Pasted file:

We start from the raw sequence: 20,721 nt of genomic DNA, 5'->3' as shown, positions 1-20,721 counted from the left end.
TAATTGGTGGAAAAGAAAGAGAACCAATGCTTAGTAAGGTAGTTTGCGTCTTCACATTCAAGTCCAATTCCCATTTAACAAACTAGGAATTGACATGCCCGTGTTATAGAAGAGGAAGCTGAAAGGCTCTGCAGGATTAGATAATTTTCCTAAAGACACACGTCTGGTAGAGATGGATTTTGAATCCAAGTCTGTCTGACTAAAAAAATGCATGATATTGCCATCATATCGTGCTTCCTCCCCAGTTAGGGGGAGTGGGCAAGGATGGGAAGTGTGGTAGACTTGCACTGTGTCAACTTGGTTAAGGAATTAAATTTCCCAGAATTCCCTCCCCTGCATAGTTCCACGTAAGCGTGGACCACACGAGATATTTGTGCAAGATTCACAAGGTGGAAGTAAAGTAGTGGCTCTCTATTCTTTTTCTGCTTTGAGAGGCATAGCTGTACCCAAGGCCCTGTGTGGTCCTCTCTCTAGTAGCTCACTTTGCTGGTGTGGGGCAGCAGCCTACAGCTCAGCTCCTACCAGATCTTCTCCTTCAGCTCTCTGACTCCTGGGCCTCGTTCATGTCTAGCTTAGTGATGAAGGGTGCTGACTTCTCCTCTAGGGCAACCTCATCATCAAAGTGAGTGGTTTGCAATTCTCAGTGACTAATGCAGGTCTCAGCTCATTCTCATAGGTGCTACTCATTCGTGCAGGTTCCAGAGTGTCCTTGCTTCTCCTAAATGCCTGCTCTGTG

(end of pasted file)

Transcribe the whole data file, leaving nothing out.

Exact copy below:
We start from the raw sequence: 20,721 nt of genomic DNA, 5'->3' as shown, positions 1-20,721 counted from the left end.
TAATTGGTGGAAAAGAAAGAGAACCAATGCTTAGTAAGGTAGTTTGCGTCTTCACATTCAAGTCCAATTCCCATTTAACAAACTAGGAATTGACATGCCCGTGTTATAGAAGAGGAAGCTGAAAGGCTCTGCAGGATTAGATAATTTTCCTAAAGACACACGTCTGGTAGAGATGGATTTTGAATCCAAGTCTGTCTGACTAAAAAAATGCATGATATTGCCATCATATCGTGCTTCCTCCCCAGTTAGGGGGAGTGGGCAAGGATGGGAAGTGTGGTAGACTTGCACTGTGTCAACTTGGTTAAGGAATTAAATTTCCCAGAATTCCCTCCCCTGCATAGTTCCACGTAAGCGTGGACCACACGAGATATTTGTGCAAGATTCACAAGGTGGAAGTAAAGTAGTGGCTCTCTATTCTTTTTCTGCTTTGAGAGGCATAGCTGTACCCAAGGCCCTGTGTGGTCCTCTCTCTAGTAGCTCACTTTGCTGGTGTGGGGCAGCAGCCTACAGCTCAGCTCCTACCAGATCTTCTCCTTCAGCTCTCTGACTCCTGGGCCTCGTTCATGTCTAGCTTAGTGATGAAGGGTGCTGACTTCTCCTCTAGGGCAACCTCATCATCAAAGTGAGTGGTTTGCAATTCTCAGTGACTAATGCAGGTCTCAGCTCATTCTCATAGGTGCTACTCATTCGTGCAGGTTCCAGAGTGTCCTTGCTTCTCCTAAATGCCTGCTCTGTG